I am a life member of the ARRL and have been a member for about 30 years. I'm very, very disappointed with Mr. Vallio and the entire ARRL Organization for the way they handled the ham space problem. All Mr. Vallio had to do was send me a short email telling me that the ARRL was working on the problem through legal channels and that he would keep California Hams advised of the progress.
Believe me if I was not an ARRL Life Member I would not be a member at all!!
Don Borden NC6A
Schedule Appointment Online
Online Vehicle Registration Renewal
Vehicle Registration Fee Calculator
Online Driver License Renewal
Order Special Interest and Personalized Plates
Online Change of Address
Notice of Transfer and Release of Liability
These plates are issued, upon request, to holders of Federal Communication Commission (FCC) amateur radio station licenses. The alpha-numeric series reflects the call letters assigned by the FCC (Vehicle Code §5005 and Revenue and Taxation Code §§10751, 10752).
If you have Amateur Radio (HAM) License Plates that have spaces between the numbers or letters and you would like plates without the spaces follow this link to the application. Complete the application and a Statement of Facts indicating that you wish to retain the old plates until the new plates arrive, at which time you will properly destroy the old plates. Mail both documents to the address on the bottom of the application form. No fees are required.
If you have questions or concerns regarding your Amateur Radio (HAM) license plates, please call Customer Communications at (916) 657-6560
I am away right now. I have received word from DMV and Assemblyman Feuer's office that we ought to check the www.DMV.ca.gov website after 10am in the morning. The message states that DMV will reverse its policy. Supposedly, those of who ordered and paid for callsign license plates from the DMV and instead received plates which have a space in the callsign may exchange them at no charge. Supposedly a procedure will be stated after 10am.
For 2.5 weeks, we have been hearing unconfirmed rumors about this outcome. DMV messages have been inconsistent throughout this process. For the last week, I have been stressing to DMV that they ought to correct a problem they created at no charge to us. A fraction within DMV wanted to charge us for a "change of plate." My arguement was that we need a "correction" at no charge. Until we see confirmation let us not get ahead of ourselves.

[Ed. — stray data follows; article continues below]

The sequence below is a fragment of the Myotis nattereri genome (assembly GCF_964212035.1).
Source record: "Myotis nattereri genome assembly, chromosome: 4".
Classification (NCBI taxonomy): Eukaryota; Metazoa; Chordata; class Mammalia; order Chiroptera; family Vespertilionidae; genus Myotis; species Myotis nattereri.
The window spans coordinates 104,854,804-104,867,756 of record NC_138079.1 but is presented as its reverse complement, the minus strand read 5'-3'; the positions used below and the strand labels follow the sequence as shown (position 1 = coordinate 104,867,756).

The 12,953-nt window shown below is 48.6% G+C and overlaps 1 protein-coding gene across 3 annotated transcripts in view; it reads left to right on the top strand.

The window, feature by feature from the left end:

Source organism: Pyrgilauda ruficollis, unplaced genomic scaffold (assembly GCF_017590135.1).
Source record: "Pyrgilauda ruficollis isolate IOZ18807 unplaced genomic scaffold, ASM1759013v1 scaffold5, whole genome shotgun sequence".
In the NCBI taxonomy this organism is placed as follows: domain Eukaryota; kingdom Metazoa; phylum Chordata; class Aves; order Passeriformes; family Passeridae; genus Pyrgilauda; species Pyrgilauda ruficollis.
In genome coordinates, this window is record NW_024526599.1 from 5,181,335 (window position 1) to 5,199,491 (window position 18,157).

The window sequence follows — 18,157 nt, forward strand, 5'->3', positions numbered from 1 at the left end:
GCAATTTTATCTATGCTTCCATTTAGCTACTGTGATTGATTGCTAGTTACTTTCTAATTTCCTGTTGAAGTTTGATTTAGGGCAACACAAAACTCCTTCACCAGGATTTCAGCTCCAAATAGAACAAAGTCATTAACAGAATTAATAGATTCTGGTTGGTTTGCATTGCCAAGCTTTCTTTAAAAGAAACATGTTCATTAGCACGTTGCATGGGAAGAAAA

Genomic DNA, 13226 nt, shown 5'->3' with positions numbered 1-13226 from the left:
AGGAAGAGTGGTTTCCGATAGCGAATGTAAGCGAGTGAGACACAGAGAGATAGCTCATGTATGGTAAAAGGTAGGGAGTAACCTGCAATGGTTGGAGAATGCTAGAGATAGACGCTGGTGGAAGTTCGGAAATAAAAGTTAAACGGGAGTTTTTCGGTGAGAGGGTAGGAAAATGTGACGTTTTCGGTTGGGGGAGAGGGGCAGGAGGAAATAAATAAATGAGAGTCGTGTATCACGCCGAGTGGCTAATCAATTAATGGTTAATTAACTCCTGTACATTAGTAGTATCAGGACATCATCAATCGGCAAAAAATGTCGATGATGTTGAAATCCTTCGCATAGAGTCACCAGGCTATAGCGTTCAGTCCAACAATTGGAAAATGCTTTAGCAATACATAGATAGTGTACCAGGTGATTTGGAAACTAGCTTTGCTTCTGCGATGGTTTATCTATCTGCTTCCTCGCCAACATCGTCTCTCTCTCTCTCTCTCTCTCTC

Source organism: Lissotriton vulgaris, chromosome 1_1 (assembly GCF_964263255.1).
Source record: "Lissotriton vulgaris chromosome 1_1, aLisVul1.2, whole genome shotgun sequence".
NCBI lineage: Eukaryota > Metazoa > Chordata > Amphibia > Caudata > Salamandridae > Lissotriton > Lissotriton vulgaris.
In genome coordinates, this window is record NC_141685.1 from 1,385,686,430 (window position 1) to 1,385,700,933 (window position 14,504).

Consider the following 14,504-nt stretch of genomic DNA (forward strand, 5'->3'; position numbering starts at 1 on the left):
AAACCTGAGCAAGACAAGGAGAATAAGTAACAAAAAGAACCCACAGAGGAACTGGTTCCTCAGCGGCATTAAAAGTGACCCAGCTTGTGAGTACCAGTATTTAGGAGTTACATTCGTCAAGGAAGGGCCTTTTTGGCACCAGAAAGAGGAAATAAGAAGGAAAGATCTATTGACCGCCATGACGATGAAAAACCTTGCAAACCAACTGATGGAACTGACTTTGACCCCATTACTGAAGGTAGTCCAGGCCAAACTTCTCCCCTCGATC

I asked a senior DMV official - why they were reversing policy? I was told it was due to the letters and petitions to legislative offices. When this official did not say it was due to lobbying efforts by ARRL, I asked if they had been working with ARRL? I was told no. They were unaware of ARRL.
The fact is, see emails below, ARRL has been critical of and attempted to stop those of us who received these plates from pursuing our legal right to redress. Also see John Ardnt, KG6S's site www.kg6sblog.calsage.com which points out ARRL took no action before the popular campaign forced them too. In order to purse a claim, the complainant must have legal standing; be a direct party. ARRL's standing was not recognized, see Assemblyman Feuer's response to ARRL on www.NoSpaceHamePlates.blogspot
I am away until next week and unable to answer emails. Good luck in checking the DMV site!
Cliff Cheng, Ph.D., WW6CC
Licensed Since 1975
Formerly: WN6JPA, WA6JPA, KI6CM
Life Member - ARRL, QCWA
Bob Vallio to Richard, me
show details Jan 4 (10 days ago)
Here is the original message. While I was searching what I thought was all of my mail, I decided to take a look in my SPAM file, and there it was. I have learned that I must search my SPAM file separately, if I am to find the target word there. Sorry I did not realize that, but that's not how the search is supposed to work. I'll look into that.